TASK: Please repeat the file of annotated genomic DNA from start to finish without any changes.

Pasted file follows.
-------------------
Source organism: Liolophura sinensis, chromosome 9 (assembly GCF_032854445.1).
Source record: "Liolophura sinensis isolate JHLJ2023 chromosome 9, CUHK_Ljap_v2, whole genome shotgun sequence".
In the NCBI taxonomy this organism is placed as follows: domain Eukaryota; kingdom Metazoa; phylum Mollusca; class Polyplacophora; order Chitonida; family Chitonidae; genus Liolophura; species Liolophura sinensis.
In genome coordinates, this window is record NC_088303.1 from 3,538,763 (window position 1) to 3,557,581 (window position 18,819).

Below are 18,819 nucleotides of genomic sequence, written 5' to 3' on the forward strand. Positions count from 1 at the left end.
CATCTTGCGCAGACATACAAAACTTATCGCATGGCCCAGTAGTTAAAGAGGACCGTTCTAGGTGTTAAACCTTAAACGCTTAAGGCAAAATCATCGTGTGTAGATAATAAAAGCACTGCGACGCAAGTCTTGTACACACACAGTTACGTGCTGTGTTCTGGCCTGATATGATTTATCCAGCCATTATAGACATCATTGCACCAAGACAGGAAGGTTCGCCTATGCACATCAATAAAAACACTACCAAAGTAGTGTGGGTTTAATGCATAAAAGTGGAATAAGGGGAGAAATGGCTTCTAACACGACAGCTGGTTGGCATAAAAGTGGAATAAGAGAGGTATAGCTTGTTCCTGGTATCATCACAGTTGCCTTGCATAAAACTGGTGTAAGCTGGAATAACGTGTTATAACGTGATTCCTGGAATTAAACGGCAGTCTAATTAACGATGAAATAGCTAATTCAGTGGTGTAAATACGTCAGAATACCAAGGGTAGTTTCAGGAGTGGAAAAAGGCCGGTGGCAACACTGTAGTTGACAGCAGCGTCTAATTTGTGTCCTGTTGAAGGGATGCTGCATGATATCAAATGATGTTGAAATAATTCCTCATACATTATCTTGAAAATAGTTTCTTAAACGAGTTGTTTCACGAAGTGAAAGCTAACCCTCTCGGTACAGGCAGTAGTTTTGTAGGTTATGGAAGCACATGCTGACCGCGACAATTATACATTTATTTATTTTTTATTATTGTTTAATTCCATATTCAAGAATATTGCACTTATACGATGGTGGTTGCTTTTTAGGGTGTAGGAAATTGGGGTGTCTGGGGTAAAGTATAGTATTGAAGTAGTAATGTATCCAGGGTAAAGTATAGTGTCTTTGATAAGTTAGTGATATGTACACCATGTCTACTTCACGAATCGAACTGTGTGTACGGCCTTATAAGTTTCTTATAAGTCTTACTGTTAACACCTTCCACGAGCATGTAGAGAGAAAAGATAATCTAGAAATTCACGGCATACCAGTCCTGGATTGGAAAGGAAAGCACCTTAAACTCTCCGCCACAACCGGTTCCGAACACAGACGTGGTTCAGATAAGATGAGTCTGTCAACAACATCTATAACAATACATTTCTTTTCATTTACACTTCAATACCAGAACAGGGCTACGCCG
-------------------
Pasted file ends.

Source organism: Liolophura sinensis, chromosome 9 (assembly GCF_032854445.1).
Source record: "Liolophura sinensis isolate JHLJ2023 chromosome 9, CUHK_Ljap_v2, whole genome shotgun sequence".
In the NCBI taxonomy this organism is placed as follows: domain Eukaryota; kingdom Metazoa; phylum Mollusca; class Polyplacophora; order Chitonida; family Chitonidae; genus Liolophura; species Liolophura sinensis.
In genome coordinates, this window is record NC_088303.1 from 3,538,763 (window position 1) to 3,557,581 (window position 18,819).

Below are 18,819 nucleotides of genomic sequence, written 5' to 3' on the forward strand. Positions count from 1 at the left end.
CATCTTGCGCAGACATACAAAACTTATCGCATGGCCCAGTAGTTAAAGAGGACCGTTCTAGGTGTTAAACCTTAAACGCTTAAGGCAAAATCATCGTGTGTAGATAATAAAAGCACTGCGACGCAAGTCTTGTACACACACAGTTACGTGCTGTGTTCTGGCCTGATATGATTTATCCAGCCATTATAGACATCATTGCACCAAGACAGGAAGGTTCGCCTATGCACATCAATAAAAACACTACCAAAGTAGTGTGGGTTTAATGCATAAAAGTGGAATAAGGGGAGAAATGGCTTCTAACACGACAGCTGGTTGGCATAAAAGTGGAATAAGAGAGGTATAGCTTGTTCCTGGTATCATCACAGTTGCCTTGCATAAAACTGGTGTAAGCTGGAATAACGTGTTATAACGTGATTCCTGGAATTAAACGGCAGTCTAATTAACGATGAAATAGCTAATTCAGTGGTGTAAATACGTCAGAATACCAAGGGTAGTTTCAGGAGTGGAAAAAGGCCGGTGGCAACACTGTAGTTGACAGCAGCGTCTAATTTGTGTCCTGTTGAAGGGATGCTGCATGATATCAAATGATGTTGAAATAATTCCTCATACATTATCTTGAAAATAGTTTCTTAAACGAGTTGTTTCACGAAGTGAAAGCTAACCCTCTCGGTACAGGCAGTAGTTTTGTAGGTTATGGAAGCACATGCTGACCGCGACAATTATACATTTATTTATTTTTTATTATTGTTTAATTCCATATTCAAGAATATTGCACTTATACGATGGTGGTTGCTTTTTAGGGTGTAGGAAATTGGGGTGTCTGGGGTAAAGTATAGTATTGAAGTAGTAATGTATCCAGGGTAAAGTATAGTGTCTTTGATAAGTTAGTGATATGTACACCATGTCTACTTCACGAATCGAACTGTGTGTACGGCCTTATAAGTTTCTTATAAGTCTTACTGTTAACACCTTCCACGAGCATGTAGAGAGAAAAGATAATCTAGAAATTCACGGCATACCAGTCCTGGATTGGAAAGGAAAGCACCTTAAACTCTCCGCCACAACCGGTTCCGAACACAGACGTGGTTCAGATAAGATGAGTCTGTCAACAACATCTATAACAATACATTTCTTTTCATTTACACTTCAATACCAGAACAGGGCTACGCCG